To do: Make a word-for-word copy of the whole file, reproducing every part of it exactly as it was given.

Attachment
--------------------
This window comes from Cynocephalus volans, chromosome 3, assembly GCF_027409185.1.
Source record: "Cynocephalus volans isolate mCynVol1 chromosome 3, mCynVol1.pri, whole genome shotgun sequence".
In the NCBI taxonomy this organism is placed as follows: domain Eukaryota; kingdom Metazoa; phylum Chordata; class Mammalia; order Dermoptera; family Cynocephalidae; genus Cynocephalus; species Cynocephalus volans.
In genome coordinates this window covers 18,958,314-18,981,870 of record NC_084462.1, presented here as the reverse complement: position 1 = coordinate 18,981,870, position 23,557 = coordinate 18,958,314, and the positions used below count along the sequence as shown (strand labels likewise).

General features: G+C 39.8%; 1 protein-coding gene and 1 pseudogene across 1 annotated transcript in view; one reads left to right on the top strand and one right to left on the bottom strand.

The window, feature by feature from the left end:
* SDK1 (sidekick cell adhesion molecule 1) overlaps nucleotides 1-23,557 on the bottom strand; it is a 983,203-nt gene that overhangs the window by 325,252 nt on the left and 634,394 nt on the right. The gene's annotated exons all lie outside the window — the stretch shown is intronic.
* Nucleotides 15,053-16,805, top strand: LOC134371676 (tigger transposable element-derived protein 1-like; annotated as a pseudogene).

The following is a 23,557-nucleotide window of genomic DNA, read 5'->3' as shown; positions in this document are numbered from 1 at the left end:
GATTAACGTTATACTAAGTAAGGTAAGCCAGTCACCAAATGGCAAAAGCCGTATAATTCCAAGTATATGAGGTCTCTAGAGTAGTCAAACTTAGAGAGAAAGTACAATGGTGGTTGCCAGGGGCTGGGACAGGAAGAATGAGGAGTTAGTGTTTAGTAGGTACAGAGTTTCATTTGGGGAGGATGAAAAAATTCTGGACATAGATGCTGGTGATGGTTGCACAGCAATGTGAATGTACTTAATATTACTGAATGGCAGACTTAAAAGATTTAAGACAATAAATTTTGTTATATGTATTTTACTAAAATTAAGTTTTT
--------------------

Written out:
This window comes from Cynocephalus volans, chromosome 3, assembly GCF_027409185.1.
Source record: "Cynocephalus volans isolate mCynVol1 chromosome 3, mCynVol1.pri, whole genome shotgun sequence".
In the NCBI taxonomy this organism is placed as follows: domain Eukaryota; kingdom Metazoa; phylum Chordata; class Mammalia; order Dermoptera; family Cynocephalidae; genus Cynocephalus; species Cynocephalus volans.
In genome coordinates this window covers 18,958,314-18,981,870 of record NC_084462.1, presented here as the reverse complement: position 1 = coordinate 18,981,870, position 23,557 = coordinate 18,958,314, and the positions used below count along the sequence as shown (strand labels likewise).

General features: G+C 39.8%; 1 protein-coding gene and 1 pseudogene across 1 annotated transcript in view; one reads left to right on the top strand and one right to left on the bottom strand.

The window, feature by feature from the left end:
* SDK1 (sidekick cell adhesion molecule 1) overlaps nucleotides 1-23,557 on the bottom strand; it is a 983,203-nt gene that overhangs the window by 325,252 nt on the left and 634,394 nt on the right. The gene's annotated exons all lie outside the window — the stretch shown is intronic.
* Nucleotides 15,053-16,805, top strand: LOC134371676 (tigger transposable element-derived protein 1-like; annotated as a pseudogene).

The following is a 23,557-nucleotide window of genomic DNA, read 5'->3' as shown; positions in this document are numbered from 1 at the left end:
GATTAACGTTATACTAAGTAAGGTAAGCCAGTCACCAAATGGCAAAAGCCGTATAATTCCAAGTATATGAGGTCTCTAGAGTAGTCAAACTTAGAGAGAAAGTACAATGGTGGTTGCCAGGGGCTGGGACAGGAAGAATGAGGAGTTAGTGTTTAGTAGGTACAGAGTTTCATTTGGGGAGGATGAAAAAATTCTGGACATAGATGCTGGTGATGGTTGCACAGCAATGTGAATGTACTTAATATTACTGAATGGCAGACTTAAAAGATTTAAGACAATAAATTTTGTTATATGTATTTTACTAAAATTAAGTTTTT